Effective December 1, 2010, Federal Rule of Civil Procedure 26 will provide new protections and specifications for draft expert reports and certain communications between experts and attorneys. The amendments are significant because they extend work-product protection to communications and drafts that courts now consider discoverable. Current Rule 26(a)(2)(B) requires a testifying expert to disclose in a written report all “data or other information” the expert “considered” in developing his or her opinions. Courts have interpreted that language, and particularly the Rule’s reference to “other information,” to allow discovery of draft expert reports, a broad range of communications between experts and counsel, and documents an expert does not rely upon as a basis for his or her testimony. The 2010 amendments substantially alter these disclosure obligations by: (1) limiting the required disclosures in written expert reports to “facts or data” the expert considered in forming the opinions the expert will express in his testimony; (2) expressly shielding from discovery draft reports or disclosures required under Rule 26(a)(2); and (3) limiting discovery of communications between a party’s attorney and any witness required to provide a Rule 26(a)(2)(B) report unless the communications fall within at least one of three enumerated exceptions.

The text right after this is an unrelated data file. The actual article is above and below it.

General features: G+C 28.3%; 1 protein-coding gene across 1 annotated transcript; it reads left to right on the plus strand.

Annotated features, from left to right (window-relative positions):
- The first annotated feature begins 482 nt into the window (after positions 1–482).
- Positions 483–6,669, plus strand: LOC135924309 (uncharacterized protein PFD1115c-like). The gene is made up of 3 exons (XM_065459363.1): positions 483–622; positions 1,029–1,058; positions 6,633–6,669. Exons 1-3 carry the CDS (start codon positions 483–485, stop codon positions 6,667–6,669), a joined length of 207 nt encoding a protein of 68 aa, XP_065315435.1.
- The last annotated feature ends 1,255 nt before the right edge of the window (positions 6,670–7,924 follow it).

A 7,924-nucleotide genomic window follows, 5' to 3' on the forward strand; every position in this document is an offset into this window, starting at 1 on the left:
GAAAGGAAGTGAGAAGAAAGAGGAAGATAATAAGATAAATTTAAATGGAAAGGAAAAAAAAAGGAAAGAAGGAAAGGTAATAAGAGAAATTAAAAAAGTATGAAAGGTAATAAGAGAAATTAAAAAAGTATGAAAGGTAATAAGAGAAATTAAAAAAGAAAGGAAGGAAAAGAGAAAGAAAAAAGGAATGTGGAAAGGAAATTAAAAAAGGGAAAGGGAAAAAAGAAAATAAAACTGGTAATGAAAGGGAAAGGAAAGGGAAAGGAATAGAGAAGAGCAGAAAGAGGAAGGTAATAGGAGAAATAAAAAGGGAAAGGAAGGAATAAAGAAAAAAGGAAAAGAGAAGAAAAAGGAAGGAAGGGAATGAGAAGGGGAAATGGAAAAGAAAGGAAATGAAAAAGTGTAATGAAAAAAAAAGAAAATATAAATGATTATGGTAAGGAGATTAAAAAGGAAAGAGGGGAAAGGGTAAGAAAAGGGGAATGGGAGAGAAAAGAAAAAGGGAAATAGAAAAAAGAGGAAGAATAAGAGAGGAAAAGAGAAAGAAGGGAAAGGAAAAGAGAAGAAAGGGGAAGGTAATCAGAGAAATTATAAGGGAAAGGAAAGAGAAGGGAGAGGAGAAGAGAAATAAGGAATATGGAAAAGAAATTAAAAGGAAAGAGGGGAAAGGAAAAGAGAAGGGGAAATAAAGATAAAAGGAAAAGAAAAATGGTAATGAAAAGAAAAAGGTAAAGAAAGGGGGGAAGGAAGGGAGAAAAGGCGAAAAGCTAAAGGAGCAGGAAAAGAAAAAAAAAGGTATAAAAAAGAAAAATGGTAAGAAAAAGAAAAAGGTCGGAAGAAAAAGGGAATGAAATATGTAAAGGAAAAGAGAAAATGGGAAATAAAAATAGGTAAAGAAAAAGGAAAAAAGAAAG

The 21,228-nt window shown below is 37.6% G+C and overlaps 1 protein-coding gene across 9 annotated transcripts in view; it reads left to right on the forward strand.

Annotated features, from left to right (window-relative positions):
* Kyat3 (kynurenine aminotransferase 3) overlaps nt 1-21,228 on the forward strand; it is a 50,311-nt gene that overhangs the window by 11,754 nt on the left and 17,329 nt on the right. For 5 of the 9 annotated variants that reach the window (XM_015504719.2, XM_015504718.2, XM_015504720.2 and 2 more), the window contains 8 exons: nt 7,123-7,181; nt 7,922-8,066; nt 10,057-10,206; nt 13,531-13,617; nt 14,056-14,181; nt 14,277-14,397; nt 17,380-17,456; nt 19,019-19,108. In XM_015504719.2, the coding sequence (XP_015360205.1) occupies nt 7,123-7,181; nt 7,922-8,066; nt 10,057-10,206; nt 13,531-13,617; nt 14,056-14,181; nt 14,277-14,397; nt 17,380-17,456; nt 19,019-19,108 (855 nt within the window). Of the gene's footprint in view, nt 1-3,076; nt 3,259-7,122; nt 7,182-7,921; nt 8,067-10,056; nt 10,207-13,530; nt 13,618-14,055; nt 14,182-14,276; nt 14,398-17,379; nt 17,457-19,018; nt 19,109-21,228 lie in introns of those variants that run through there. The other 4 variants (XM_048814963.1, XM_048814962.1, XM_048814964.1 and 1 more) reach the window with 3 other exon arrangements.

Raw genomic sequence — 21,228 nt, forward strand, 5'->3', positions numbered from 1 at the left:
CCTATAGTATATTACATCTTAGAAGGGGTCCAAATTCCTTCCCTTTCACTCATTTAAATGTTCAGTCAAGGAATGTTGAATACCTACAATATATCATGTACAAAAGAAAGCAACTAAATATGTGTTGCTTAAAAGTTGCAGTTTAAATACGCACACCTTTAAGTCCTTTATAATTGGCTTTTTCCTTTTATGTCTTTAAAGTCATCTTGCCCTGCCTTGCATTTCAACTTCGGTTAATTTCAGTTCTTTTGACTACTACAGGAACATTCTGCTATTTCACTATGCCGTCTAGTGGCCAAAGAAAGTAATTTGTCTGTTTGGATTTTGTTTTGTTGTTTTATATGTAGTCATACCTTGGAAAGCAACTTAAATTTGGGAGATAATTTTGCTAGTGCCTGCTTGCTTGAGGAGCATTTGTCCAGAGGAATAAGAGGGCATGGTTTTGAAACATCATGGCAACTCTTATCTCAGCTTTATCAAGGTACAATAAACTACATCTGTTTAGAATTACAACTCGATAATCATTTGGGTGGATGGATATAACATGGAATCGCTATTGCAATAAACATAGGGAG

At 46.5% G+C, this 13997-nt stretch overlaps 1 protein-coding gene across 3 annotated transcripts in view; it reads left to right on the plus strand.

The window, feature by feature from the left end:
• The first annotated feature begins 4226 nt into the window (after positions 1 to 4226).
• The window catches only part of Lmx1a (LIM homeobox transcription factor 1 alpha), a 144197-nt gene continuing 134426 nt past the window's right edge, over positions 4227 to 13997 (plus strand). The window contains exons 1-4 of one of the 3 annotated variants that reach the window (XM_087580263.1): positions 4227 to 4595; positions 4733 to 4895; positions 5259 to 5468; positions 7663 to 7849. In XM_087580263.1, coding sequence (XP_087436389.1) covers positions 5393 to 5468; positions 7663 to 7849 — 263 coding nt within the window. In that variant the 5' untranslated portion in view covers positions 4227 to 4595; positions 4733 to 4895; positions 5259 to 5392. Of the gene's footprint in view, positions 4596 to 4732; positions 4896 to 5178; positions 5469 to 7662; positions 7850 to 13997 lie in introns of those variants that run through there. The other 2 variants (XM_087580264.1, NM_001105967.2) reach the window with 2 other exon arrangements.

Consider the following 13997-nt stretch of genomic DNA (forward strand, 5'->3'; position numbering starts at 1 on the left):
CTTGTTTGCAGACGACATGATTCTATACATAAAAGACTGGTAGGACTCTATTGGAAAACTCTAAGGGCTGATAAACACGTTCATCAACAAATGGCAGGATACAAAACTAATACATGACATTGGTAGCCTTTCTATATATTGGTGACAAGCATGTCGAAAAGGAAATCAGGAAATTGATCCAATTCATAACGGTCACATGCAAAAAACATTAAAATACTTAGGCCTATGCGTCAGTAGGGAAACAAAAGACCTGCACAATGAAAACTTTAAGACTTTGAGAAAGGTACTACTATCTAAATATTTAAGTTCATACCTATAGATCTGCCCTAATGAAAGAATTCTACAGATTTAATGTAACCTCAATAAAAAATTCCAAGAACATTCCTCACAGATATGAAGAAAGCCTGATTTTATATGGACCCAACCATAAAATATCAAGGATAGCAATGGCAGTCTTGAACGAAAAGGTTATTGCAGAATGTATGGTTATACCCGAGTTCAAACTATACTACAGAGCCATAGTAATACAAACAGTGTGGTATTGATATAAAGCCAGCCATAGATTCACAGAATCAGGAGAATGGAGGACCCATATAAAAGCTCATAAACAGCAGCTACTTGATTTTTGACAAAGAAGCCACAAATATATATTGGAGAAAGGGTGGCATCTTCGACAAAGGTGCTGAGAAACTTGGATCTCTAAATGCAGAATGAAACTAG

THIS IS NOT Intended to Be Construed or Relied upon as COMPETENT LEGAL ADVICE—Readers are urged to obtain competent legal representation to review their facts. I am not an attorney and this is not legal advice.
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